It’s been a nice spring. Overall the weather has been very cooperative, except for the first week of April, when I went to San Francisco to go wedding dress shopping with my daughter. The temperature dropped to -7 F with wind chill, making me think that my daughter picked the best possible time to make her dress appointments. By the time I got home, four days later, the temperatures were closer to normal and the unsettled weather led to some beautiful light.
The only other time the weather has been not-so-great, not counting the snow storm last week, was the day the vet was scheduled to vaccinate the heifers. We woke up to this:
So I dressed like this:
And this was the view from the tractor as we fed that morning.
Below is my husband and 80-year-old mother, who is one heck of a cow hand. She helps operate the chute where the weanlings are vaccinated and weighed, and keeps track of the data.
It was a good day despite the weather, but my husband’s jacket attests to the temperatures.
A few other interesting sights…the neighbor was plowing his field, and a passing flock of seagulls swarmed his tractor as he drove, then settled in behind to pick goodies out of the overturned soil. This was a first for me.
I saw a moose on my way to town.
Our fist calves of the year were twins--a boy and a girl, so the girl will be sterile. If both twins are the same sex, it doesn’t affect fertility. They are adorable.
And that's it from Montana. I'm busily writing a proposal for a three-books series set in Montana, and my first Heartwarming, Her Montana Cowboy will be released in August. See you next month!
Amazing photos, Jeannie, and I’m not going to complain any more about our weather here in urban Ontario! Montana looks beautiful. I was very interested in your comment about the calf twins. Why is one sterile, if the pair are male and female? Looking forward to reading more about Montana in August.ReplyDelete
Hi Janice! The reason the female twin will be sterile is because she shared placenta membranes with her brother, and his testosterone affects her developing reproductive system. There's about a 10% chance she won't be sterile. Female twins are called freemartins.Delete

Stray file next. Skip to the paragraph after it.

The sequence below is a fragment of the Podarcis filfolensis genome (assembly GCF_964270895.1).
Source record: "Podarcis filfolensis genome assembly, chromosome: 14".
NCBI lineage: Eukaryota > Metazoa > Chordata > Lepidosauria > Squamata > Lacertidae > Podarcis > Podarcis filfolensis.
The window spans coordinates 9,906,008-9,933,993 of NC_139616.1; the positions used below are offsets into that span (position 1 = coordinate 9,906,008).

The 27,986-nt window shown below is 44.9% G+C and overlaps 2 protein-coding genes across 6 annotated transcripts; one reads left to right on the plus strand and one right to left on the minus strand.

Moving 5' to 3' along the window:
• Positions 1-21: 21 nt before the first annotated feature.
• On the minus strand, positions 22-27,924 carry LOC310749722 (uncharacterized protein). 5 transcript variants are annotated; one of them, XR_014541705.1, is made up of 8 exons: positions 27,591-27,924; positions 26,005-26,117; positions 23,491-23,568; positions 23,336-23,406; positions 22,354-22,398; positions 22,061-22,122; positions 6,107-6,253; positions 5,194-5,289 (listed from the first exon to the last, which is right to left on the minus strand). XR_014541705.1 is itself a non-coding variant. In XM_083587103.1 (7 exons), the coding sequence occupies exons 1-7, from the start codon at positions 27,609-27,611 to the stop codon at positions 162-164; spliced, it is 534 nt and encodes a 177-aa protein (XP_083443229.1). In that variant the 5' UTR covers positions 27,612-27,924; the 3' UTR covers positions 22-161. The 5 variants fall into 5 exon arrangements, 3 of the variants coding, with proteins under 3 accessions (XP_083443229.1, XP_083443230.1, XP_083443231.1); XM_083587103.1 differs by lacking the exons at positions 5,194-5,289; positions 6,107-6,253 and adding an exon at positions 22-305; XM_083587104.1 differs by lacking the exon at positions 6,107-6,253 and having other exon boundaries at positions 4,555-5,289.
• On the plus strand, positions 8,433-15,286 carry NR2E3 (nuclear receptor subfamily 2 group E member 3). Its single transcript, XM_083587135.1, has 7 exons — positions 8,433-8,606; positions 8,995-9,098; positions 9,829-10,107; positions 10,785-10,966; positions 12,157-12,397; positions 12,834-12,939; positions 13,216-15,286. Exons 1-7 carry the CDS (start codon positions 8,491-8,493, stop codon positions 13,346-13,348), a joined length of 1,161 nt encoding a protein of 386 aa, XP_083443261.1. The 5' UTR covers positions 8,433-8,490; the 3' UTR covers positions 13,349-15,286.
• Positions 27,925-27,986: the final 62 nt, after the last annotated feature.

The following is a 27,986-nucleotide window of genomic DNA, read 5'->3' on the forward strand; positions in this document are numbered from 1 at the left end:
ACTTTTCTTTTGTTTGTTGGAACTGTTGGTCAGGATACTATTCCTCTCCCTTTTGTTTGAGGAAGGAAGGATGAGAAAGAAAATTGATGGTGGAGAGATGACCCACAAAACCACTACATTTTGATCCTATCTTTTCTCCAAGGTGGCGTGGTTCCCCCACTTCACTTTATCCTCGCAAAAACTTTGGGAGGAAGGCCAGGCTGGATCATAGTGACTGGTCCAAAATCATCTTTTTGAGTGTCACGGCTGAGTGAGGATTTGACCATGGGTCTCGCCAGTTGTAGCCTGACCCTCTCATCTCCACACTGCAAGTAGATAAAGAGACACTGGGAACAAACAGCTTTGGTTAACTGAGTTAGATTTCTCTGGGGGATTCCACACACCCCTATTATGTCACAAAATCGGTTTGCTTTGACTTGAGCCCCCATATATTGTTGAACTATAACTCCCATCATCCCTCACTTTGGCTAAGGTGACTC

Very interesting! Thanks for this info Jeannie. And I like that expression, ‘freemartins’. Almost like they’re free spirits!Delete
I'm freezing just looking at your pictures. It was 98 degrees here in the Phoenix area yesterday. I tried to get my t-shirt to stand up like your jacket. It melted into a puddle :)ReplyDelete
Cathy, you slay me. Love the puddle T!Delete
Go Mom! Great background for your book. Congratulations!ReplyDelete
Thanks, T. R. My mom is quite the gal!Delete
I can see why you didn't freeze in San Francisco which I do every time I go there. Our weather is more like what Cathy described. You Montanans are hale and hearty for a good reason. Your twin calves are adorable. Looking forward to your book.ReplyDelete
Thanks, Roz. I love the desert, but I melt in the heat!Delete
Your state is called "Big Sky" for a reason, eh? It's interesting how your Rockies drop immediately into flat land. Here in Alberta, it strikes me as more gradual; it bumps from mountains to foothills to then more-or-less flat. Farmers around here are reporting a tough calving year. The hot/cold spells are causing an above-average mortality rate. Thanks for the pics and best!ReplyDelete
That's too bad about the calves. We're having a better year than last year in this area. I agree--the mountains seem to come out of nowhere here. The Mission Range north of us, near Flathead Lake, is an excellent example and are so beautiful.Delete
I love the pictures, even though I'm shivering just looking. That jacket! That's fascinating that twins of different sexes will make one sterile. I wonder if the male would be sterile, too, and if it has any affect on human twins. So many questions. I lived in Casper, WY, a long time ago,and we used to have seagulls. They seemed to follow the Platt. Thanks for sharing bits of your life with us. Can't wait to read the book!ReplyDelete
Hi Beth! The male twin doesn't seem to be affected by having a sister with him. I found the seagulls fascinating, because they don't usually stray this far from the river. We are on a migratory flight path, though, so they may have been traveling through.Delete
What a lovely post--great photos. It sounds like you have a great life--and now a book celebrate, along with new life on the farm. Congratulations!ReplyDelete
Love the photos that make me so glad to live in a warmer state!ReplyDelete
Jeannie, I love all your photos and wow! Your mom is my new hero. Eighty years old out there in the cold. I'm very impressed. And what an education. I'm sad about all the fatalities due to the weather, but everywhere this has been a very long, snowy and cold winter. We have the first vestiges of spring in the past two days. I hope it keeps up. I'm ready to be outside!ReplyDelete
I am late commenting....but I LOVE Montana pictures! I want to visit Montana some day.ReplyDelete
And I can't wait for your first Heartwarming. I loved Her Mountain Sanctuary - the last Super.
Stunning photos, Jeannie!! Truly amazing. I've always known your books are fabulous because you live what your write about, and I love seeing your inspiration through your photos. Can't wait for your first Heartwarming book!ReplyDelete